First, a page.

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Our last night we stayed in the hotel on the Left Bank that I stayed in with friend Yvonne and her mom, 2001. The Hotel Pas de Calais has been renovated and is perfect, especially the living wall in the lobby.

So that’s it. We had a time unlike any other, and hope to return to Paris someday. Here’s a picture of me sketching, and another of Tom and me. Now that I’m home I have much to do.  Will post again soon!

t&c3c sketching

Painting in Gardens

For the past two years, in July, as part of the National Garden Festival here in my home city of Buffalo I have taken part in the Artists in Gardens, a very enjoyable opportunity for local artists to sit in beautiful gardens and paint. These gardens are open to the public the same time each week, Thursdays and Fridays. I painted in four gardens this year and twice in the same garden last year.  I also enjoy sketching and painting in my own garden.

http://nationalgardenfestival.com/garden/opengardens.asp

Here I am hard at work on a pen and ink sketch of Ellie Dorritie’s front yard. I haven’t finished the watercolor additions yet, but here’s the sketch too.  A great cottage on Little Summer Street in Buffalo.
IMG_3411Dorritie drawing

I also painted at Arlan and Dominic’s Garden on Norwood Avenue. Arlan and Dom have been involved in the Garden Walk Buffalo since its inception. They have a wonderful victorian home and a yard full of surprises. As a former architect I was drawn to their back porch and back elevation.

gardenwalkbuffalo.com

PetersandDeFilippoGarden 2015.web

 I drew this in pen and ink and added the watercolor while I enjoyed ice tea and even birthday cake made by Dominic. What lovely people!

There were two other homes whose gardens I painted, one the Timlins’ on Park Street. The point of view was challenging, but I think I did an ok job.This is a beautiful brick home with a very  sensitive entry and garage addition. Nicely done!

Timlen.web

The last garden I painted in I also painted in for the 2014 Artists in Gardens. 8 Paths Garden is unlike any other I have seen. Such a eye and attention to detail. The gardener has an unusual selection of plants, some that I’ve never seen before.

2014 8 paths 2014 8 paths 2

Image 68 paths 2015.web

I also like to paint and sketch in my own garden. Here are a few from the last three years of Garden Walks, together with some photos of our garden.

 5.Tom's Garden Fence.2013.web 4.Last Night - Open Garden.web our garden.web3.SummerBackyard .ElmwoodVillage 2013.web

pansies our house front hellstrip  begonias backyard2 backyard photo

I also like to pick flowers and make bouquets just as my father the gardener used to pick so that my mom the artistic flower arranger could work her magic. Every bouquet reminds me of them.

bouquet 2 bouquet 1 front hellstrip

An Amazing Amarylis

Every Christmas Holiday my wonderful friend Judy Shanley gives me an amaryllis bulb to watch grow.  This years lay dormant for some time, and finally started to show green in February.  It didn’t bloom until just before Easter, and then it was amazing!  Not red, but crimson-tinged white with green centers, eight flowers on its two stalks at first, and then, when they were done and I was about to put it in the cool back hall, four more! Definitely worth photographing and drawing, it sat in my kitchen window next to the sink so that I could enjoy it all the time.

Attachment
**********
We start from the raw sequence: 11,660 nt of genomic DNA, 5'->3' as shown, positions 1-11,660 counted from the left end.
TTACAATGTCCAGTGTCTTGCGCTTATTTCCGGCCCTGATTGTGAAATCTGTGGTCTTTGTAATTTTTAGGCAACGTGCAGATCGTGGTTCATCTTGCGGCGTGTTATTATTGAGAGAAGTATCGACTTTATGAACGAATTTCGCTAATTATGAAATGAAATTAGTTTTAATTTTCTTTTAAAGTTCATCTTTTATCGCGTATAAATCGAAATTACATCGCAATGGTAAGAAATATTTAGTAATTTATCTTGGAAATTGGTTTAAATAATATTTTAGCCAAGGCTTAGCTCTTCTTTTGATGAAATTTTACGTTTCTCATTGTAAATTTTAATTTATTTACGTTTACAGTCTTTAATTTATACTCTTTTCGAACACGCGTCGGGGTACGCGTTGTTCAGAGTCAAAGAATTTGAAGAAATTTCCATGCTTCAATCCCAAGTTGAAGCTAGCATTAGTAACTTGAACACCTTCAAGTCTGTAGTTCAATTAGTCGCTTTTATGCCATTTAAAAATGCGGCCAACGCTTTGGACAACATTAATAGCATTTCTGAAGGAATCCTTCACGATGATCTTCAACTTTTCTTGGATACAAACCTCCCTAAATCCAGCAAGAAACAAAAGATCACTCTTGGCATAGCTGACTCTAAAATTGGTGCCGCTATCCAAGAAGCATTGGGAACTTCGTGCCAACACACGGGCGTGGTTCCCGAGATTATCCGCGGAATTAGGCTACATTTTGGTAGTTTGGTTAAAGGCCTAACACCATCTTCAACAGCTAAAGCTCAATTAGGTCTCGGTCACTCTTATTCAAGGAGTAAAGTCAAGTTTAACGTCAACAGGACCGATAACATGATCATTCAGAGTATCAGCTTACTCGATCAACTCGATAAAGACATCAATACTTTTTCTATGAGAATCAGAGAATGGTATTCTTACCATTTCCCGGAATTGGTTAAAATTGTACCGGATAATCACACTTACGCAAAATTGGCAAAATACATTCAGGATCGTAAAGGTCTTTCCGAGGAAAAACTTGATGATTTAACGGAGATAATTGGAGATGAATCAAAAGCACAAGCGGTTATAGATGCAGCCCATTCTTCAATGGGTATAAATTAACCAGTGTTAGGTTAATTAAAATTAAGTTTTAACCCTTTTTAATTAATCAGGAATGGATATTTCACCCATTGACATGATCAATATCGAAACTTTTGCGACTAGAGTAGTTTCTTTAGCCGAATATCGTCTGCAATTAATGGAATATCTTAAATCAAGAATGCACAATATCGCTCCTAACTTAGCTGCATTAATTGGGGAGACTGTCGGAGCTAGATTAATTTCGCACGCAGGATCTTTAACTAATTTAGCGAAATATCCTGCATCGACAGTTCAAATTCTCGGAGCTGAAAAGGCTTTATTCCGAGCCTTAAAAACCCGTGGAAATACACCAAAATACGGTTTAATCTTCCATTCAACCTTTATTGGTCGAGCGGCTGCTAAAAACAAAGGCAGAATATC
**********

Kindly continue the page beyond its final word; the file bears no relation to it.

Here’s the photo, taken at night, with the window blinds on the left and the kitchen cabinet doors on the right.  I liked the contrast the dark window and door made.

amarylis photo.webBefore I tried any painting, I sketched the beauty in my moleskin sketchbook with pigma micron pens. It obviously begamarylissketch2.webged for color.  In Sally Treanor’s Watercolor Salon on Mondays we were trying our hands at ink and watercolor on rice paper.  What better subject, I thought.  I had forgotten a lot about painting on rice paper, especially how you really have to be patient and let it dry in between layers.

amarylis drwg.web
I began the drawing with an 03 pigma micron pen, very light, knowing that I would want to darken it, accentuating the places where lines began and shapes met, at a later sitting.

Starting to paint, using hansa yellow, pthalo blue, permanent rose and quin gold.  Let it dry. This is when the lines begged me to be brought to life, so I added some defining with an 05 pigma micron, and added some more color, still not much of the darker colors, though my dark reds were a bit worrisome.  Must have included some brown madder at this point.

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When I started to add the background, the painting took on new life for me, but then in the next sitting I began to lose the light from the darker blossom.  Not good.amarylis4.webamaryllis5.web

I resorted to chinese white to rescue the light in the darker blossom, and felt pretty good about the results. Now to finish the blossom on the left, very sparingly though that is tough for me, and to to complete the background.

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And for the final touches on the lighter blossom, and the background, darkening here, lightening there, and I can call it finished! I am proud of myself for taking the time to do it right! Hope you like it. amarylis final.web